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Hugo Chavez Ruling Party Sweeps State Elections in Venezuela

Even with Venezuelan President Hugo Chavez out of the country because of cancer surgery in Cuba, his Socialist Party still scored big wins in Venezuela’s local elections yesterday, increasing the number of states the party controls from 18 to 20.

The two additional states Chavez’s party picked up are strategically important—Zulia is the locus of Venezuela’s oil sector, while Carabobo is the center of the nation’s industrial region.

Chavez’s opposition had something to celebrate as well, as opposition leader Henrique Capriles held on to the governorship of Miranda, despite a challenge from former Vice-President Elias Jaua. During the election in October, Chavez won 54.4 percent of the vote, compared to 45 percent for Capriles.

But turnout for yesterday’s state elections were only 53 percent, far below the 80 percent who turned out for the presidential election in October, which gave a major boost to Chavez’s democratic credentials despite the accusations of dictator-like voter intimidation.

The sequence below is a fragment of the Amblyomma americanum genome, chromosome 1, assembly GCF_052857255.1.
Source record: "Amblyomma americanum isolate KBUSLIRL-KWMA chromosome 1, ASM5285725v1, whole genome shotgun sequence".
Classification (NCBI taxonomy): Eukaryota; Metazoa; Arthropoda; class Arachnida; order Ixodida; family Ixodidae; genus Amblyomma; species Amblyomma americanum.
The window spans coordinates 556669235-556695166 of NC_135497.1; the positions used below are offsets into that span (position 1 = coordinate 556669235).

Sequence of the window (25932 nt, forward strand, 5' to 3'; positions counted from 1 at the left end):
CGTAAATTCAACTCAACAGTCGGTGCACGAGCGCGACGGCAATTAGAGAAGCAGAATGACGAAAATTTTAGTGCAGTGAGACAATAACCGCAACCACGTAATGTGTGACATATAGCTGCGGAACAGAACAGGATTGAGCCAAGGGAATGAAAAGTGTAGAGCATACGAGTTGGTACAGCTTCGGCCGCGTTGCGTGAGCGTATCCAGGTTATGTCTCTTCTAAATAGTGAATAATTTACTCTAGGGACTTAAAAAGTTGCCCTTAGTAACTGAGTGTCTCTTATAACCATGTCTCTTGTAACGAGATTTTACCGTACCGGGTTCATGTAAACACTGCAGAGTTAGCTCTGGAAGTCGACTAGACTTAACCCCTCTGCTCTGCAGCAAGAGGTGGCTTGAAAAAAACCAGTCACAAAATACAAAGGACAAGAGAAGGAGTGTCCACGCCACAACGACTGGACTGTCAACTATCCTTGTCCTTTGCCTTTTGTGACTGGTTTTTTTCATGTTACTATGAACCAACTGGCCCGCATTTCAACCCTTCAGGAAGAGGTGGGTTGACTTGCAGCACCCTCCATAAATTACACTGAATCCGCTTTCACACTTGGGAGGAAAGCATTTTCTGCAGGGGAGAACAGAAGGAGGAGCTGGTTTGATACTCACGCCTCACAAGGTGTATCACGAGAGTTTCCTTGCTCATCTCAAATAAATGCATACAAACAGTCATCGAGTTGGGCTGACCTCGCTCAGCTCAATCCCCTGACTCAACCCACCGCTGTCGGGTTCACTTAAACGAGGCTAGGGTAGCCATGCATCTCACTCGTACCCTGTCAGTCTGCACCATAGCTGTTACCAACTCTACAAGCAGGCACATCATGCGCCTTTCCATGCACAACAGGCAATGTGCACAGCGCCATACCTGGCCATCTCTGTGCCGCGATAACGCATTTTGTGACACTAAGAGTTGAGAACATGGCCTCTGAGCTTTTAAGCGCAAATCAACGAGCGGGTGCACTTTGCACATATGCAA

As surgeons in Cuba were beginning the “pre-operation protocol” last week to remove Chavez’s cancer, there were tears in Caracas as Vice President Nicolas Maduro broke down during a rally for Chavez.

“Chávez has a nation, he has all of us, and he’ll have all of us forever in this battle,” Maduro said, wiping away tears while speaking to supporters. “Even beyond this life, we’re going to be loyal to Hugo Chávez.”

Maduro had used the rally to ask the nation to rally behind Chavez’s candidates in Sunday’s gubernatorial elections, an appeal that apparently was successful. At the rally Maduro, 52, officially opened a new cable car system in a poor neighborhood, a tangible sign of the commitment Chavez has shown to Venezuela’s poor as he has lorded over the largest oil reserves in the world.

Before he left Venezuela, Chavez gave a speech in which he said he may not be able to serve his fourth term because he must undergo his fourth surgery and treatment. He practically pleaded with the populace to choose his vice president and confidant Maduro, 52, the former bus driver, as his successor.

If “some circumstance” should prevent him from completing his term or starting his next one, Chavez said, Maduro should not only complete the current term but also be elected president to replace him, “in my firm, irrevocable, absolute and total opinion.… This I ask you from the heart.”

The Venezuelan constitution dictates that if Chavez resigns or dies, his vice president would have to be elected in a new election called by Congress. Maduro would likely face a strong challenge from Diosdado Cabello, president of the National Assembly and a former army comrade of Chavez’s, and also opposition candidate Henrique Capriles, who was beaten soundly by Chavez in October and who is running for governor of Miranda state in Sunday’s state and local elections.

 

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